“You have to be open to go with the flow because life is always full of surprises. That's where the genuine rewards are. That's how we have more fulfilling experiences that make us stronger and more knowledgeable."
Derek Earl Baron, then 37, stepped off the marshrutka (a rounded taxicab) onto a desolate dusty road in Tamga - a tiny village situated at the base of Kyrgzstan’s Tian Shan (“Heavenly Mountain”) range. Not a single person was outside and the streets were empty. The two shops beside the intersection appeared closed.
The entire village seemed desolate, almost like a ghost-town, and Derek couldn’t imagine why the local man he encountered in Karakol (a town about 90 kilometers from Tamga) had recommended it.
He began walking down a dirt road, passing only quiet, simple homes. In the distance rose snowy mountain peaks.
“There was no activity whatsoever and it wasn't a very beautiful town,” Derek said. After about 10 minutes, I thought, “Okay, I'm going to just find a ride out of here and go somewhere else. This town doesn't make any sense.”
Left to right: The center of Tamga; Tamga's only restaurant; the hills surrounding Tamga
While walking back to the intersection, a sign with “Beauty Salon” written in both Russian and English caught his eye. On an impulse, he walked into the shop and asked the woman behind the counter if Tamga had a place to stay; to his surprise, she handed him a business card for the “Askar & Tamara Guesthouse.”
“I thought, 'Okay I'll go see this guesthouse,'” Derek said. “It's probably not going to be worth it and then I'll come back and get on the bus and get out of this town. I had it set in my head that this town didn’t have much to offer a traveler.”
He called the number listed on the card and a few minutes later, a 10-year girl arrived on a bicycle. Derek followed her across town to a nondescript two-story house. After waving goodbye to the girl, he entered the building’s tiny shop, which sold a few essentials like soap and snacks.
There, he was greeted by a woman wearing traditional Kyrgyz clothes . With a wide smile on her face, she extended her hand and introduced herself as Tamara.
“I felt all of the worry and frustration of getting off the bus and wondering where on earth I had landed disappear in an instant — all because of one smile from her,” Derek said. “I was already set to leave and then suddenly, I met this woman who was just so bright, friendly and warm.”
Tamara insisted Derek sit down and relax, then poured him some vodka and placed a giant plate of homemade pastries on the table. She began telling him about her guesthouse, her job as the town’s English teacher and a bit about Kyrgyz culture.
Even before seeing the guesthouse’s accommodations, Derek agreed to stay in Tamga for a couple days. He knew he had stumbled upon an opportunity to experience Kyrgyz culture in the most authentic way possible.
left to right: The outside of the Askar & Tamara Guesthouse; The dining room;Derek's guest room
Throughout the next three days, Derek told Tamara stories from his travels and about life in the United States while she taught him about the different regions of Kyrgyzstan, the country’s history, the current political situation, and local customs. She introduced Derek to several of her friends and each night, served homemade traditional Kyrgyz meals featuring bread, meat, rice, vegetables, and kompot (a sweet drink made from stewed fruit) in the guesthouse dining room.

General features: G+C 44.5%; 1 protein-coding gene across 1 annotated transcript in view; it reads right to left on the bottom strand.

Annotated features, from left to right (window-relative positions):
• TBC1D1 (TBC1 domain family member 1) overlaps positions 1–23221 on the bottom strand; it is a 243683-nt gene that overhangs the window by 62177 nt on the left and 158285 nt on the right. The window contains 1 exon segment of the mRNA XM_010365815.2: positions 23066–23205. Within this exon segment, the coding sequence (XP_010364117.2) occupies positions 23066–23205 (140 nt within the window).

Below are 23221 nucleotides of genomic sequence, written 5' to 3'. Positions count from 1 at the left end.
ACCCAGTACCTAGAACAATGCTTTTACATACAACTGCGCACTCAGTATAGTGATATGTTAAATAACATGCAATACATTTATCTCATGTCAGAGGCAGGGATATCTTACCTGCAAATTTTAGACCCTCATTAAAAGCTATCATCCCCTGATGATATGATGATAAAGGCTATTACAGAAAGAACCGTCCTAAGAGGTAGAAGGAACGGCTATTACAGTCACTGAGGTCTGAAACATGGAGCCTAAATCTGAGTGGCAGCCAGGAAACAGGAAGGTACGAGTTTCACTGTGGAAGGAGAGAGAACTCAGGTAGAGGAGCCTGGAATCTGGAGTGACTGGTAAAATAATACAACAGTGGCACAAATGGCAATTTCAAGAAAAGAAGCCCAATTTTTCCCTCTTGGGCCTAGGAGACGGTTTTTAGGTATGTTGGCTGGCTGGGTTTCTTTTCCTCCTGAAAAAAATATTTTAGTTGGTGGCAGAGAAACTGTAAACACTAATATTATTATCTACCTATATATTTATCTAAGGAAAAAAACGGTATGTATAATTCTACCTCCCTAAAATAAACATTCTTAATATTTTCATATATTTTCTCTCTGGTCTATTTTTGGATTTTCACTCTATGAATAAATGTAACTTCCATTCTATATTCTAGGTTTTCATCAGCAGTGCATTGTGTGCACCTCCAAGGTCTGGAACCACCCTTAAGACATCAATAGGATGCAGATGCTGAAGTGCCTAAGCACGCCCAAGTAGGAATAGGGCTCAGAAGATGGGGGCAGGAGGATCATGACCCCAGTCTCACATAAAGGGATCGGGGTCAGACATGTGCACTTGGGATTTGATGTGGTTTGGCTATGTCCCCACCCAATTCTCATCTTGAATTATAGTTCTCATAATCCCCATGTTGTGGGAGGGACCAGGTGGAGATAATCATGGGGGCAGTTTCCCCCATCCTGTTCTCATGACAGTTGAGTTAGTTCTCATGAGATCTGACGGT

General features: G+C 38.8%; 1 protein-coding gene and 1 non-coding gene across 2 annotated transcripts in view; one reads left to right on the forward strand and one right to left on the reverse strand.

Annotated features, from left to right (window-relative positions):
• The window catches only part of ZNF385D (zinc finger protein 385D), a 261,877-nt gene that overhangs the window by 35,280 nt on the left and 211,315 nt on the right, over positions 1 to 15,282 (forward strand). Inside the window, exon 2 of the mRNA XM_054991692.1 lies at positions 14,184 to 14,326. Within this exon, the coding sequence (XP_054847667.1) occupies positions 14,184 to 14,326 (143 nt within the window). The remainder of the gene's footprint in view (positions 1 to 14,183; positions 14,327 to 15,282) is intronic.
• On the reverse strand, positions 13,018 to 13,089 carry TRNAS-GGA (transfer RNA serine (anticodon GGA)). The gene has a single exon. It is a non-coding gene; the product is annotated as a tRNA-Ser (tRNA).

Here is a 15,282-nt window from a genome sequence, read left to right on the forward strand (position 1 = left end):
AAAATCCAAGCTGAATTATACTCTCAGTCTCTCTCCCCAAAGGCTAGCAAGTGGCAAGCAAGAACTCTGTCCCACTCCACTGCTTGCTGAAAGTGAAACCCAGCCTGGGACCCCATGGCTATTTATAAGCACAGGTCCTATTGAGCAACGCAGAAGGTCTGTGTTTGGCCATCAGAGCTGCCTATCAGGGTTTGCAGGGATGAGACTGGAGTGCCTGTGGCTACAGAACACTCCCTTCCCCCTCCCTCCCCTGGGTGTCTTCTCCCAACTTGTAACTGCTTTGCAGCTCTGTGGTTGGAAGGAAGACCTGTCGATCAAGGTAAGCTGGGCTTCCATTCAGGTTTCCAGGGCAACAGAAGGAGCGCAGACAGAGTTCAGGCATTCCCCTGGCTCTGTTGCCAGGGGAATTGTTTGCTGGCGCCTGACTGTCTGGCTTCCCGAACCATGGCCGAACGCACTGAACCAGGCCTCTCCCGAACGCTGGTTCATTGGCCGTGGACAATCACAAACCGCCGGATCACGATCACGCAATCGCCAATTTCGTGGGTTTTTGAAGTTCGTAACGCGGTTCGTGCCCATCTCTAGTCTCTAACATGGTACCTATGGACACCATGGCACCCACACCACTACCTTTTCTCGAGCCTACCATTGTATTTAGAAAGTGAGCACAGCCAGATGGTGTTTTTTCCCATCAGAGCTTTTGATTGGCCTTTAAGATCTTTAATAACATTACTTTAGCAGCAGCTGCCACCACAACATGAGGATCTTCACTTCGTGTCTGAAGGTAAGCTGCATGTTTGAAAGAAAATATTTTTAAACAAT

“She didn’t just have a guesthouse to make money; she genuinely wanted to connect,” he said. “The core of her business was to interact and mutually share with people.”
While in Tamga, Derek also hiked to the shores of Issyk-Kul Lake — an alpine lake located at an altitude of 1,600 meters in the Tien Hsan mountain range — and visited the Shazka Canyon. He was struck by the picturesque beauty he encountered at those sites: clear blue water below snow-peaked cascades and auburn rock formations striped by eons of erosion.
left to right: View from the banks of the Issyk-Kul Lake; Hiking in Shazka Canyon
Yet when he looks back on his 2014 trip to Kazakhstan, his mind doesn’t jump to the incredible scenery he saw; instead, he thinks about Tamara and the genuine warmth their connection had.
“It’s pretty easy these days to get caught up in taking Instagram photos, but at the end of the day, the most important memories are going to be moments that you absolutely don't expect,” he said.”There's always more behind that first impression if you're willing to dive a little deeper.”
After Derek published his experience in Tamga on his blog, visits to the Askar & Tamara Guesthouse increased from a handful of visitors per year to a steady stream of travelers every month.
A screenshot from a video that Tamara sent Derek in fall, 2015: https://www.wanderingearl.com/travel-friendships-far-more-powerful-than-we-think/
To this day, Tamara frequently Skypes Derek, even as often as once or twice a month during the high season. Because she's not very skilled with technology, guests staying at the guesthouse help her place the call.
“We have this amazing connection,” Derek said “It's such a warm experience and now we're in touch forever. This story of meeting Tamara and becoming lifelong friends is the epitome of why I continue traveling.”
Derek said that some of life’s most treasured experiences can emerge from the most unexpected circumstances. Rather than strictly planning out his travels, he tries to have a loose agenda that can be tweaked in light of new opportunities.
“You have to be open to go with the flow because life is always full of surprises,” he said. “That's where the genuine rewards are. That's how we have more fulfilling experiences that make us stronger and more knowledgeable.”